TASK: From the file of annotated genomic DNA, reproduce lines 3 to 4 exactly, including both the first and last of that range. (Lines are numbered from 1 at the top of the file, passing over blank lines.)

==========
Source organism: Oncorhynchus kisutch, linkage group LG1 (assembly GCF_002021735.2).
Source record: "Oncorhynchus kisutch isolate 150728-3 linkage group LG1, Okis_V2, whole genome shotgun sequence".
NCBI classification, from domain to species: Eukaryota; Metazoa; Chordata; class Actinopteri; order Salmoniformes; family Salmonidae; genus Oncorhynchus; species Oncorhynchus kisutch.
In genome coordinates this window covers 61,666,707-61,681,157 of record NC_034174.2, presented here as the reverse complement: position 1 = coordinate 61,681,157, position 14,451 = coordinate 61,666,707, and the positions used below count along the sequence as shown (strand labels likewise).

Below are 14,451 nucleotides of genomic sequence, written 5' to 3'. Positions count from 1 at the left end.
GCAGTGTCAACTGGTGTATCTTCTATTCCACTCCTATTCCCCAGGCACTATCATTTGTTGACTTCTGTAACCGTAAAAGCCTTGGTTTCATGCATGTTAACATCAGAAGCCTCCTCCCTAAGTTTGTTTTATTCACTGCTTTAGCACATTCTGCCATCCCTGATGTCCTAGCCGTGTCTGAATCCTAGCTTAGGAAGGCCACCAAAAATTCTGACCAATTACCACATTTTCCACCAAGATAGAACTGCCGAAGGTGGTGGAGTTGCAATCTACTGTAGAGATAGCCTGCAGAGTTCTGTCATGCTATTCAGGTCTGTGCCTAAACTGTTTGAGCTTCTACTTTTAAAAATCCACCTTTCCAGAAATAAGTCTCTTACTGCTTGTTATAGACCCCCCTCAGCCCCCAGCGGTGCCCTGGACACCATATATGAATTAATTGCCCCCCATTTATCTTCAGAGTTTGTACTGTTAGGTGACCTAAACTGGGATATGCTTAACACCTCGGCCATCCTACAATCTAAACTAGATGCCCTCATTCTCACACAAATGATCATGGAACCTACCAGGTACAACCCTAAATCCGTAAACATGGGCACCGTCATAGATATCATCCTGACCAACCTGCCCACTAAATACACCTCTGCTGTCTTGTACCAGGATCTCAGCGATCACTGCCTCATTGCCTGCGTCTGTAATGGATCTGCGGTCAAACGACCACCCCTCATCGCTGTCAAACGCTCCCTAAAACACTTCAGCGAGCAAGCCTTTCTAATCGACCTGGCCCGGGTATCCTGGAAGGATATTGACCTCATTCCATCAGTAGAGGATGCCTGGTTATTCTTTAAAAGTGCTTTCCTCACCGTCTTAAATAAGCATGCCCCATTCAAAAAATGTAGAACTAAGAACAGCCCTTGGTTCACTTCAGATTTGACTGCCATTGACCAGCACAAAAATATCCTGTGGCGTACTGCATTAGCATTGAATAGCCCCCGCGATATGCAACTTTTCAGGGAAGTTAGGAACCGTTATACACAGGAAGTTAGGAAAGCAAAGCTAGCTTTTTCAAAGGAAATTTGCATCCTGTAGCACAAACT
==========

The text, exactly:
NCBI classification, from domain to species: Eukaryota; Metazoa; Chordata; class Actinopteri; order Salmoniformes; family Salmonidae; genus Oncorhynchus; species Oncorhynchus kisutch.
In genome coordinates this window covers 61,666,707-61,681,157 of record NC_034174.2, presented here as the reverse complement: position 1 = coordinate 61,681,157, position 14,451 = coordinate 61,666,707, and the positions used below count along the sequence as shown (strand labels likewise).